Brief Fact Summary. When Clark, who was without dispute a paranoid schizophrenic, was not allowed to present evidence of diminished capacity in his trial for first-degree murder, he pleaded violation of his right to due process of law.
Synopsis of Rule of Law. A state does not violate due process of law by preventing the introduction of evidence showing diminished capacity by a criminal defendant.
Issue. Does a state violate due process of law by preventing the introduction of evidence showing diminished capacity by a criminal defendant?
Held. (Souter, J.) No. A state’s prohibition of the introduction of diminished mental capacity by the defendant in a criminal case does not violate due process. The state prohibition applies only to evidence regarding mental capacity and mental disease, usually based on expert testimony, rather than observation. Such a restriction, provided it has a good reason, is not a violation of constitutional rights, as the benefits outweigh the loss of the evidential value. Another point is that the consideration of such evidence is limited if the evidence is disallowed as a whole. Evidence regarding mental disease and mental capacity presents risks which can be limited by allowing only the insanity issue to be considered, upon which the burden of evidence rests on the defendant. Some of these risks are the debatable nature of some diagnoses of mental disease, the danger of the evidence being misleading and the risk of ascribing a greater level of certainty to the evidence of mental capacity than the experts intended to communicate. Firstly, the diagnosis does not reveal the uncertainty about what actually defines mental illness, which is not always agreed upon by mental health experts; secondly, the evidence of mental disease may lead jurors to mistakenly suppose that the defendant lacks reasoning, thought, willpower or moral discrimination because of his mental illness, when such may not be the case at all, even if the diagnosis is broadly correct, and the defendant is undisputed to belong to such a category; and finally, the expert opinions carry undeserved weight when they supplement the diagnosis of mental capacity with their judgment of the defendant’s mental capacity, as to his inability to understand right or wrong, or to think through an action in the manner necessary to establish the mensrea. The danger is always present that in this type of evidence, unlike observational evidence, the expert will not be able to define the exact state of mental thought or capacity at the moment of the offense despite the most careful examination. The legal categories that are responsible for the definitions governing mental capacity judgments are not identical with psychological categories that define the psychiatrist’s judgments. These practical and theoretical problems pose a substantial risk that the expert testimony regarding mental capacity evidence will have an apparent but unintended and unreal authority. This risk and the inherent difficulty of evaluating the importance of evidence regarding mental disease are the basis of Arizona state’s decision to limit expert psychological or psychiatric evidence to consideration on the insanity issue, on which the defendant, as the party which stands to benefit, has the burden of persuading the court. The verdict is affirmed.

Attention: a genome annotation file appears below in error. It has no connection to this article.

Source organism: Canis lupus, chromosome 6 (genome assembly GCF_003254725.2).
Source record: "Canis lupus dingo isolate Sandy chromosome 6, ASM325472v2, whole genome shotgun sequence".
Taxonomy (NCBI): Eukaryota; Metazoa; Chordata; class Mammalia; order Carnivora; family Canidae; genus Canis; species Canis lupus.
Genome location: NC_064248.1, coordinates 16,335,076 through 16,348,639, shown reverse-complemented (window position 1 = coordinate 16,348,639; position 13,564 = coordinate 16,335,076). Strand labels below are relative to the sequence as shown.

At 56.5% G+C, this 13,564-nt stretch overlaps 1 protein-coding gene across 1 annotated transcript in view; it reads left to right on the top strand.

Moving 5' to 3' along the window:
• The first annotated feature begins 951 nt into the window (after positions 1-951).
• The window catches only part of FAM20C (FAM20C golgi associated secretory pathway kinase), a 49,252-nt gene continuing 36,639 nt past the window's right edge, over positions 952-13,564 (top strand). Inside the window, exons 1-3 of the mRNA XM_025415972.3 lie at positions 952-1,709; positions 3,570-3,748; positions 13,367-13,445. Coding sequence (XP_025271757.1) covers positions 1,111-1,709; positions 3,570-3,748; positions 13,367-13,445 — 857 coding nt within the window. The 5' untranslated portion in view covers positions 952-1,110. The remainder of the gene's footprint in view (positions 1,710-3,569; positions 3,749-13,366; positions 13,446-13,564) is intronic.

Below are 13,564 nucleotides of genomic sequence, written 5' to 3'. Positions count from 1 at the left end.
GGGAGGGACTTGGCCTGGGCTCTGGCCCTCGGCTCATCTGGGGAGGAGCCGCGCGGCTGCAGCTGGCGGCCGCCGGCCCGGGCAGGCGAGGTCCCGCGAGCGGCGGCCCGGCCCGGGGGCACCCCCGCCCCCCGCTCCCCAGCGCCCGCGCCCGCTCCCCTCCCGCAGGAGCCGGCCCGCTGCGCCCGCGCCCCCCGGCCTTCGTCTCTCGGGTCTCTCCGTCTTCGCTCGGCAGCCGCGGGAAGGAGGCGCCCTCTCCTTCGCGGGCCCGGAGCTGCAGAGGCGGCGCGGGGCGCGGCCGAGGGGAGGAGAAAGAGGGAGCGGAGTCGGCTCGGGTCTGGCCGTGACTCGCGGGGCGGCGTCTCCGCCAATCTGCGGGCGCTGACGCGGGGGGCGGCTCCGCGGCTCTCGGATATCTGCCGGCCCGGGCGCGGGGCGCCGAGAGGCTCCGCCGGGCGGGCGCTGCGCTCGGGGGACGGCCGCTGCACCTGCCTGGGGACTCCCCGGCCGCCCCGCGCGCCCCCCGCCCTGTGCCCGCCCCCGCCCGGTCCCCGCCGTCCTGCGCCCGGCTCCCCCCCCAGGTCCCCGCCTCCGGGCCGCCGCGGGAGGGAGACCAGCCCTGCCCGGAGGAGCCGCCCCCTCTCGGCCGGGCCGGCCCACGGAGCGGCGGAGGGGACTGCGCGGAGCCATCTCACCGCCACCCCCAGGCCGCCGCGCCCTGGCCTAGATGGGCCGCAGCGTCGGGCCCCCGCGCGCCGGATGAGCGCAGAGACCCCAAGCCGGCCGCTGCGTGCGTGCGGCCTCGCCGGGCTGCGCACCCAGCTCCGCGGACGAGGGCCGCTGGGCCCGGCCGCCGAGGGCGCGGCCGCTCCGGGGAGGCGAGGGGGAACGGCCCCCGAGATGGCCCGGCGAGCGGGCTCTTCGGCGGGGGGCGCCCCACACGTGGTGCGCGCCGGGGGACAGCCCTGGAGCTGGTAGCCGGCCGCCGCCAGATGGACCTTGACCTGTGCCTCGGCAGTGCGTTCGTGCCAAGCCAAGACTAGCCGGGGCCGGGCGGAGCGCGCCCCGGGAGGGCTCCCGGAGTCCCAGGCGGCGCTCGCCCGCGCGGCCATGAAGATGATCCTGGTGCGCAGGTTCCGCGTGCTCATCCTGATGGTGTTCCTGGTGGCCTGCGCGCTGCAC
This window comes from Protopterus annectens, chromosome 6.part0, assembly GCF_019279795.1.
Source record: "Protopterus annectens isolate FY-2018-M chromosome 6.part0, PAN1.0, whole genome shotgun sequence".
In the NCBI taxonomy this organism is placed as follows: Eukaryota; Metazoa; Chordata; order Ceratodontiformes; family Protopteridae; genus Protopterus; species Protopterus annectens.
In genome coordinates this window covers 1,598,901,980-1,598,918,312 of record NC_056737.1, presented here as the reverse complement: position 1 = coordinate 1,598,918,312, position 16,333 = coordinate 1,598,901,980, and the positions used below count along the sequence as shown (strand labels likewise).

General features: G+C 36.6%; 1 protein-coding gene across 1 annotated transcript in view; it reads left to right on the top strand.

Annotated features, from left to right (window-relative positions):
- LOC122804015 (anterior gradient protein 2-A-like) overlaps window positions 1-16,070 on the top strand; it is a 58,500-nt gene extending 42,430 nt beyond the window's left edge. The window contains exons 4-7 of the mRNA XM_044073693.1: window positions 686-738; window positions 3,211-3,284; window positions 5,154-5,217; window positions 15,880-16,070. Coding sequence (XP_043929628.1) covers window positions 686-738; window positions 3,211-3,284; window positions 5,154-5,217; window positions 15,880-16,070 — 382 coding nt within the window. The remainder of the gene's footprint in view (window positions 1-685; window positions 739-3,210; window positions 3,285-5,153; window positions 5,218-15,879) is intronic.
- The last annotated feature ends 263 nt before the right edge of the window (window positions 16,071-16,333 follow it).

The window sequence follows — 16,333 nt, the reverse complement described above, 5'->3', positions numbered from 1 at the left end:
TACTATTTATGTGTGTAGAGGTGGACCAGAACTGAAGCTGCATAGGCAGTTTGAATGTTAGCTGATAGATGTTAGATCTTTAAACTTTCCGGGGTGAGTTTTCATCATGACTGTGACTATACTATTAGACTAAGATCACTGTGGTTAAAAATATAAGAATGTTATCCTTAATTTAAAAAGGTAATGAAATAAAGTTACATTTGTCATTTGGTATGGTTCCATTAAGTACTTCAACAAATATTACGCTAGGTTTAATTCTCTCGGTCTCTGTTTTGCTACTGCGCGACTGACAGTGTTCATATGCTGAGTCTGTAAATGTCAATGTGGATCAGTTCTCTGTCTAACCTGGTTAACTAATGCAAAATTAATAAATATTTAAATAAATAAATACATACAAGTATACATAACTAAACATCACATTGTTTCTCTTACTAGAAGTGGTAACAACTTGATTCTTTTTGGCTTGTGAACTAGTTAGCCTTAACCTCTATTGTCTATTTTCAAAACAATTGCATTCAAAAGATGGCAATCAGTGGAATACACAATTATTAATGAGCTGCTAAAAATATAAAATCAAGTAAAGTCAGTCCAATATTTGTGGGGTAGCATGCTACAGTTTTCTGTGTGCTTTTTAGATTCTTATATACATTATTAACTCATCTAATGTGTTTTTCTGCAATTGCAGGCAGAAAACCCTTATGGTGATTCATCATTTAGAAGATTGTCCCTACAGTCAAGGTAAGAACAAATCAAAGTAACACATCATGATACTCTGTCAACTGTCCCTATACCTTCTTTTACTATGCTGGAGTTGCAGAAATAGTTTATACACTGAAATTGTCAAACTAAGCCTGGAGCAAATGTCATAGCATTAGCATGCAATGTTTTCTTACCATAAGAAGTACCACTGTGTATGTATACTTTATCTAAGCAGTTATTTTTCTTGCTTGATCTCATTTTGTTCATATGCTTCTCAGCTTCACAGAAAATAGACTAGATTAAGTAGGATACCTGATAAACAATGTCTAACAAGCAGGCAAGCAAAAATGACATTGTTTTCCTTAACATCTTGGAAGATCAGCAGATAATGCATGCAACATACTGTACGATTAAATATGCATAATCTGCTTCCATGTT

The Washington court stated that the Constitution is violated by arbitrary rules that prevent whole categories of defense witnesses from testifying on the basis of a priori categories that presume them unworthy of belief.View Full Point of Law
In this case, the Court made the point that while not every state will find it necessary to exclude mental capacity or mental disease evidence, it is still a sensible choice by Arizona as the reasons given for channeling the evidence are to limit the risks while still preserving due process of law for the accused person.